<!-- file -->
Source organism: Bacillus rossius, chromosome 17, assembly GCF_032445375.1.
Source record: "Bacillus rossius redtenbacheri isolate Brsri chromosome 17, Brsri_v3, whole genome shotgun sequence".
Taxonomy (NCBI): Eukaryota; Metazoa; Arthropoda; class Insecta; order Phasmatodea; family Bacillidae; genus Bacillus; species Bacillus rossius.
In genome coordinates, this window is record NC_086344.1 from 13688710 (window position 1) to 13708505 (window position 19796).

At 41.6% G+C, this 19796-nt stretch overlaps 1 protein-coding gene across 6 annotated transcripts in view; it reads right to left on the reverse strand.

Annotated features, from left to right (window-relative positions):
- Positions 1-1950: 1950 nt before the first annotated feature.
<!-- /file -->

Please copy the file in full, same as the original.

Source organism: Bacillus rossius, chromosome 17, assembly GCF_032445375.1.
Source record: "Bacillus rossius redtenbacheri isolate Brsri chromosome 17, Brsri_v3, whole genome shotgun sequence".
Taxonomy (NCBI): Eukaryota; Metazoa; Arthropoda; class Insecta; order Phasmatodea; family Bacillidae; genus Bacillus; species Bacillus rossius.
In genome coordinates, this window is record NC_086344.1 from 13688710 (window position 1) to 13708505 (window position 19796).

At 41.6% G+C, this 19796-nt stretch overlaps 1 protein-coding gene across 6 annotated transcripts in view; it reads right to left on the reverse strand.

Annotated features, from left to right (window-relative positions):
- Positions 1-1950: 1950 nt before the first annotated feature.